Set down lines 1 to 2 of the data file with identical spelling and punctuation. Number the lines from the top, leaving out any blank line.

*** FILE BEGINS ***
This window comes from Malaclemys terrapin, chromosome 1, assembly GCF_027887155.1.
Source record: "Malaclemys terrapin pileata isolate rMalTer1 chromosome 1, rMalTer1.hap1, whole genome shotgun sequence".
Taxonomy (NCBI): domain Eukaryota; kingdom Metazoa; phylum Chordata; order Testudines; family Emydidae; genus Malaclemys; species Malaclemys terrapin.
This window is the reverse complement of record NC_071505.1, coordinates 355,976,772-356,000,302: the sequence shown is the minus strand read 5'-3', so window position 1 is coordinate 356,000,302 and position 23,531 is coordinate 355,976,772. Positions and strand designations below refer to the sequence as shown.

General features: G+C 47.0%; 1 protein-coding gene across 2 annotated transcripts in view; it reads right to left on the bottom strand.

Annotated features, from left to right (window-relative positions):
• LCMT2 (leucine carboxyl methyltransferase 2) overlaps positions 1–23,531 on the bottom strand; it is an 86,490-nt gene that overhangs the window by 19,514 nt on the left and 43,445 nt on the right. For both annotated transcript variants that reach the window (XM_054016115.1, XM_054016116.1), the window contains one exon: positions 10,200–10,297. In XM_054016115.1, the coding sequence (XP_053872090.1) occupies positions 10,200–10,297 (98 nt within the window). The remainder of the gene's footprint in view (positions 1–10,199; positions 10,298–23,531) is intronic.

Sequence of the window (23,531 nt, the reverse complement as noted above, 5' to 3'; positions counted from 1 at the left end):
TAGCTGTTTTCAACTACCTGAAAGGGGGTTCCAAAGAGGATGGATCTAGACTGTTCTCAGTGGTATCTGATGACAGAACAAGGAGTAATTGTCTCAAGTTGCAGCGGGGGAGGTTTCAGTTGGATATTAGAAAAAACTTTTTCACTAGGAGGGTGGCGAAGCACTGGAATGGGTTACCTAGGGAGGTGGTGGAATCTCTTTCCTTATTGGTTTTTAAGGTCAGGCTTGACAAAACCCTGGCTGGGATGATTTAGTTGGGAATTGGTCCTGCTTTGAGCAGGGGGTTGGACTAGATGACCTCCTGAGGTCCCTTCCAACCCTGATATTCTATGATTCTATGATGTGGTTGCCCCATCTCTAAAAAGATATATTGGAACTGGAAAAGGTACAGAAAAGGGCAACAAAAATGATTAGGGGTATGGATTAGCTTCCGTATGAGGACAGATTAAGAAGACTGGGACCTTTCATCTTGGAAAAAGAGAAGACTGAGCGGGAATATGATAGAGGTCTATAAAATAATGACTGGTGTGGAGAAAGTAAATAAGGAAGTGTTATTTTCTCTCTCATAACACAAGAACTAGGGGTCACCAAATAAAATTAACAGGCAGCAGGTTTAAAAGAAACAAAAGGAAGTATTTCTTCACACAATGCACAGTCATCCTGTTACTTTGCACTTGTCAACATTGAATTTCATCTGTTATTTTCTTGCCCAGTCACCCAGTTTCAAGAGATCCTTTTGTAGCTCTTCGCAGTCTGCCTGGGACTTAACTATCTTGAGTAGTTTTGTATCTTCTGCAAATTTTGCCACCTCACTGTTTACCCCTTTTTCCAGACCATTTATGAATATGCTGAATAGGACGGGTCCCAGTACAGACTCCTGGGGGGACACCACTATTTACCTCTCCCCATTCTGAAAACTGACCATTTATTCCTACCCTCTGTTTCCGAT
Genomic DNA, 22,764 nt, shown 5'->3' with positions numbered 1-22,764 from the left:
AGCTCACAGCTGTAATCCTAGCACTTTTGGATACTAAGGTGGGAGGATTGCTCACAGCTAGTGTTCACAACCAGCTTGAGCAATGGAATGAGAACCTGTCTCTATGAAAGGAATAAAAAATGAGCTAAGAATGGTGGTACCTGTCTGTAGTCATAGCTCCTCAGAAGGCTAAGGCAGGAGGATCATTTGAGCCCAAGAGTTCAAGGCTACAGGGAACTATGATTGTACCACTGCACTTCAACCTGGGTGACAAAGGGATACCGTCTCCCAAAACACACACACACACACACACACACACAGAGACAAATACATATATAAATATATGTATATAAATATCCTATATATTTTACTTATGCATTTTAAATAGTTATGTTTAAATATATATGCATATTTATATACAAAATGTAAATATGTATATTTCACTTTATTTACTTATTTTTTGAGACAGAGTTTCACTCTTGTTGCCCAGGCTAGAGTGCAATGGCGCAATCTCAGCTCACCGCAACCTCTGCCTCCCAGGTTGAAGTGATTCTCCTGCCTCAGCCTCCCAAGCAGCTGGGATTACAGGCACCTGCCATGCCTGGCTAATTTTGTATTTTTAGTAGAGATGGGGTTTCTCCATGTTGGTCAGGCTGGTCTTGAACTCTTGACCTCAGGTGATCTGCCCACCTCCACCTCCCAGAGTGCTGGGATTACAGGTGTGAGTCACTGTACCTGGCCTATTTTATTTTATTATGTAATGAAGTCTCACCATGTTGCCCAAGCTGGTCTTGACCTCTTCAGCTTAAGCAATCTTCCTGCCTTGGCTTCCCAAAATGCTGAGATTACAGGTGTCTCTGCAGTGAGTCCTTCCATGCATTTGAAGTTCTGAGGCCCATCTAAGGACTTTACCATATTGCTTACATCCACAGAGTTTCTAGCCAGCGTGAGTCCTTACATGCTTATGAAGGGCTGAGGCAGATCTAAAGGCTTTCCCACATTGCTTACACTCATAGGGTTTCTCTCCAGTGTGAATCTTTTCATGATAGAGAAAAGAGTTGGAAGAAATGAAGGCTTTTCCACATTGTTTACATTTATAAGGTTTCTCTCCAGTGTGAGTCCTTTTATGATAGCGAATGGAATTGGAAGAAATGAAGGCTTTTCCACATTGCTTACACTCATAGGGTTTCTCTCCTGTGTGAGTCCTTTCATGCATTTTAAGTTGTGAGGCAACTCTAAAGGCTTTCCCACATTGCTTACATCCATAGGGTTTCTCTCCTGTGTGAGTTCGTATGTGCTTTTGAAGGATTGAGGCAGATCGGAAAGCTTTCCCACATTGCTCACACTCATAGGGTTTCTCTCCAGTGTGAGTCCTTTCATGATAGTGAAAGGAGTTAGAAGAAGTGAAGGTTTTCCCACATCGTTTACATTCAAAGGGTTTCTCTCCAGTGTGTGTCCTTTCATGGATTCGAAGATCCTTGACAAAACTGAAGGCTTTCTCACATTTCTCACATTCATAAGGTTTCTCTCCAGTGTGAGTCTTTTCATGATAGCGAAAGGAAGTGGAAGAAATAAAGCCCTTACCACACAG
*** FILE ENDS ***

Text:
This window comes from Malaclemys terrapin, chromosome 1, assembly GCF_027887155.1.
Source record: "Malaclemys terrapin pileata isolate rMalTer1 chromosome 1, rMalTer1.hap1, whole genome shotgun sequence".